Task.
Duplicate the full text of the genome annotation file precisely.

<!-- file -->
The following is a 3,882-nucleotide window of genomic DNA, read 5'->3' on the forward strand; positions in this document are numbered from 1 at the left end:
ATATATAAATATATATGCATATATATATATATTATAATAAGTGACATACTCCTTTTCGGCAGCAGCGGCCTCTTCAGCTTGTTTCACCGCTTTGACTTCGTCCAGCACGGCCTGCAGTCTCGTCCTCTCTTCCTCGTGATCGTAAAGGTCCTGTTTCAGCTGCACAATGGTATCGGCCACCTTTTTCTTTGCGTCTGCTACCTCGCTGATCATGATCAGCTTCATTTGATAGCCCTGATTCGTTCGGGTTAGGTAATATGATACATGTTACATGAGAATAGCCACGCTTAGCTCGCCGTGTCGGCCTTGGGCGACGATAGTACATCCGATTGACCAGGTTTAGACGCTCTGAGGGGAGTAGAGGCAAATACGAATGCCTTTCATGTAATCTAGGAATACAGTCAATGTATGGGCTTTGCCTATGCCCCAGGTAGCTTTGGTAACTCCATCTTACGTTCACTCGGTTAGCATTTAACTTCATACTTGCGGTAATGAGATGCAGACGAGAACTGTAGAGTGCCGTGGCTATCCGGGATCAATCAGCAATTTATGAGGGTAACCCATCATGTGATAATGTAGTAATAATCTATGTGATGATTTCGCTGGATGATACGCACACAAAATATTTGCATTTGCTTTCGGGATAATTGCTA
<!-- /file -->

The following is a 3,882-nucleotide window of genomic DNA, read 5'->3' on the forward strand; positions in this document are numbered from 1 at the left end:
ATATATAAATATATATGCATATATATATATATTATAATAAGTGACATACTCCTTTTCGGCAGCAGCGGCCTCTTCAGCTTGTTTCACCGCTTTGACTTCGTCCAGCACGGCCTGCAGTCTCGTCCTCTCTTCCTCGTGATCGTAAAGGTCCTGTTTCAGCTGCACAATGGTATCGGCCACCTTTTTCTTTGCGTCTGCTACCTCGCTGATCATGATCAGCTTCATTTGATAGCCCTGATTCGTTCGGGTTAGGTAATATGATACATGTTACATGAGAATAGCCACGCTTAGCTCGCCGTGTCGGCCTTGGGCGACGATAGTACATCCGATTGACCAGGTTTAGACGCTCTGAGGGGAGTAGAGGCAAATACGAATGCCTTTCATGTAATCTAGGAATACAGTCAATGTATGGGCTTTGCCTATGCCCCAGGTAGCTTTGGTAACTCCATCTTACGTTCACTCGGTTAGCATTTAACTTCATACTTGCGGTAATGAGATGCAGACGAGAACTGTAGAGTGCCGTGGCTATCCGGGATCAATCAGCAATTTATGAGGGTAACCCATCATGTGATAATGTAGTAATAATCTATGTGATGATTTCGCTGGATGATACGCACACAAAATATTTGCATTTGCTTTCGGGATAATTGCTA